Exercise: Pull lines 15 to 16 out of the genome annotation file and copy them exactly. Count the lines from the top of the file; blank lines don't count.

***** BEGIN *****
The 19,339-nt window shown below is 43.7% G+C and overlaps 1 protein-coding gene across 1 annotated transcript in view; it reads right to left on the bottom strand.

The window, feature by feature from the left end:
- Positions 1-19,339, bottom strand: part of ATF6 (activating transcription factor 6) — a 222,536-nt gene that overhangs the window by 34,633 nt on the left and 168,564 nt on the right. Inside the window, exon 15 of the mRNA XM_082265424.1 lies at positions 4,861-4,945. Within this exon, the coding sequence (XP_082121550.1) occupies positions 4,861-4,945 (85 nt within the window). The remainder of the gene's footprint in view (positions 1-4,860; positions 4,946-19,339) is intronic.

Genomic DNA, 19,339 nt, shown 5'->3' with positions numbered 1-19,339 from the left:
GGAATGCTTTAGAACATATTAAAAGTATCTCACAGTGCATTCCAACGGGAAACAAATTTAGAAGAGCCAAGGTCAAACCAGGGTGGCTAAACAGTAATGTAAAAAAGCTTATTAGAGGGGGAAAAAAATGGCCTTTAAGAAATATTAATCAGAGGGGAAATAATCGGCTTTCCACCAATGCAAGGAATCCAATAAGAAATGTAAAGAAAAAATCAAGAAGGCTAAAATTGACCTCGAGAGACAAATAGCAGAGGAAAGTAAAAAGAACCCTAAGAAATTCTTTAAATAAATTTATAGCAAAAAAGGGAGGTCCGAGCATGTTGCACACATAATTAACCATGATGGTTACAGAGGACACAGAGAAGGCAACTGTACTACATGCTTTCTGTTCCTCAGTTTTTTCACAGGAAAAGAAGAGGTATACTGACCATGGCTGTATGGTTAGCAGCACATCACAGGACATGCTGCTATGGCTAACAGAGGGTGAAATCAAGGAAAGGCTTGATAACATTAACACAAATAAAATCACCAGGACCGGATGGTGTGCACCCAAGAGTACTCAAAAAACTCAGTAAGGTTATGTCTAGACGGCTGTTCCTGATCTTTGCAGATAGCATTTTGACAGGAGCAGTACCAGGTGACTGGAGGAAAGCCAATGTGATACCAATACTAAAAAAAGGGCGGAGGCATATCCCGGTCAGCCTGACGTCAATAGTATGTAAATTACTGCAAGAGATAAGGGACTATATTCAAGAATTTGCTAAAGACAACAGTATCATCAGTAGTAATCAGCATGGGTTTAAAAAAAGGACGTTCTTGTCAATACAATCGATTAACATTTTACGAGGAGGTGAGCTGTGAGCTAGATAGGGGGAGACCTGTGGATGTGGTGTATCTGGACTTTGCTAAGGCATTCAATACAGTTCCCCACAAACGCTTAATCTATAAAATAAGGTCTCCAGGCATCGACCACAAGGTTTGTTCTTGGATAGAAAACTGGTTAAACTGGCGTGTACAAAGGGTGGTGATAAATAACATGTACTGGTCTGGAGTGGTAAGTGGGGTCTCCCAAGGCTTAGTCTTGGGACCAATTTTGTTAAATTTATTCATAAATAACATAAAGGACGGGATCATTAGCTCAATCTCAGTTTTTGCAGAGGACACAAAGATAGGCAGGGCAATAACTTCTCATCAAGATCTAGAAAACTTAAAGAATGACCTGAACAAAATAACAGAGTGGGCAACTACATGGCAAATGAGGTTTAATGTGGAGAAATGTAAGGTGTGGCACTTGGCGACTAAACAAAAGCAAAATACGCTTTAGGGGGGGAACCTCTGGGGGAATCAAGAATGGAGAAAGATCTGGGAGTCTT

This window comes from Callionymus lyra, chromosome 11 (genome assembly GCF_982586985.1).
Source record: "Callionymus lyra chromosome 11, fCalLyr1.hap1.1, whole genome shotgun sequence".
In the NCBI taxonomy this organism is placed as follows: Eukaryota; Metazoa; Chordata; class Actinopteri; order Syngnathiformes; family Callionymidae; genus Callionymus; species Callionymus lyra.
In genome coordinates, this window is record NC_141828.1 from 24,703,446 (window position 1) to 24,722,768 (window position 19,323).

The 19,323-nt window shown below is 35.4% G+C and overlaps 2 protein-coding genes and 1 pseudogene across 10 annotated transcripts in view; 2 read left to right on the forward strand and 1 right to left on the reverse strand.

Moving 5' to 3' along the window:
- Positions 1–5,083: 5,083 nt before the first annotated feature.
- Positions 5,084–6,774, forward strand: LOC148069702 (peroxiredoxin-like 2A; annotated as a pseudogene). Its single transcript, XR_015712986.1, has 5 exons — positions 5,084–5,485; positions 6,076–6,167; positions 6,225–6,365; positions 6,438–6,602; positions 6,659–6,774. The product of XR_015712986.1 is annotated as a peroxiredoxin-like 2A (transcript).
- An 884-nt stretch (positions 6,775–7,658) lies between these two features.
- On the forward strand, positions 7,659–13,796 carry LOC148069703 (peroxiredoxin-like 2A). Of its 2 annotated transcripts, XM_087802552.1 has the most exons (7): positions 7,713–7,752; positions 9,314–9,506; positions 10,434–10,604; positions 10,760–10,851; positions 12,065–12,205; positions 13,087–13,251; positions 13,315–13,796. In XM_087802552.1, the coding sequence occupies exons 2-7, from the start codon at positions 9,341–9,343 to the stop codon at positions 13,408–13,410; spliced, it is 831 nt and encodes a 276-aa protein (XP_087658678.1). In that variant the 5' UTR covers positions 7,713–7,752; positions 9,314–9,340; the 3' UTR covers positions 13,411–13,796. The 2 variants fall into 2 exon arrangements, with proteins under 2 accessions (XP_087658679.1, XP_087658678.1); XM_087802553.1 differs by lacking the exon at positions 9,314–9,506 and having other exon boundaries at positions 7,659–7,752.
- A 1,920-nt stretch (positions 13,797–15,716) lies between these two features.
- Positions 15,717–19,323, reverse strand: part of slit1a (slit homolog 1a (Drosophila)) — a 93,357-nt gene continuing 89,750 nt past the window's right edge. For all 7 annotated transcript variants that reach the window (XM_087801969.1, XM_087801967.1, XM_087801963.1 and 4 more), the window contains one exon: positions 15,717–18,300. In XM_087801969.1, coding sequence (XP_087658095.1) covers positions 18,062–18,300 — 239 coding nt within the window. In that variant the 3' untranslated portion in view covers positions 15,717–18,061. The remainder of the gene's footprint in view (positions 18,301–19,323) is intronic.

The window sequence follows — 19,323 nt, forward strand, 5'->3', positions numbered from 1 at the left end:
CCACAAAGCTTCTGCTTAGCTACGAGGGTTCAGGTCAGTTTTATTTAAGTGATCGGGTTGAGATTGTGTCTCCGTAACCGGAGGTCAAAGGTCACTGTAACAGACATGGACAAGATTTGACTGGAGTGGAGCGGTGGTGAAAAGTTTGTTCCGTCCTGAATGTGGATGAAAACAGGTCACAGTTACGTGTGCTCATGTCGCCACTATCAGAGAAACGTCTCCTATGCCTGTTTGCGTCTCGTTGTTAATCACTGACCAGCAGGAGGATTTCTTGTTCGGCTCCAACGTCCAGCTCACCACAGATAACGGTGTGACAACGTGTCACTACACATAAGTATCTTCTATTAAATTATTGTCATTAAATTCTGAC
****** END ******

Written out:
- On the forward strand, positions 7,659–13,796 carry LOC148069703 (peroxiredoxin-like 2A). Of its 2 annotated transcripts, XM_087802552.1 has the most exons (7): positions 7,713–7,752; positions 9,314–9,506; positions 10,434–10,604; positions 10,760–10,851; positions 12,065–12,205; positions 13,087–13,251; positions 13,315–13,796. In XM_087802552.1, the coding sequence occupies exons 2-7, from the start codon at positions 9,341–9,343 to the stop codon at positions 13,408–13,410; spliced, it is 831 nt and encodes a 276-aa protein (XP_087658678.1). In that variant the 5' UTR covers positions 7,713–7,752; positions 9,314–9,340; the 3' UTR covers positions 13,411–13,796. The 2 variants fall into 2 exon arrangements, with proteins under 2 accessions (XP_087658679.1, XP_087658678.1); XM_087802553.1 differs by lacking the exon at positions 9,314–9,506 and having other exon boundaries at positions 7,659–7,752.
- A 1,920-nt stretch (positions 13,797–15,716) lies between these two features.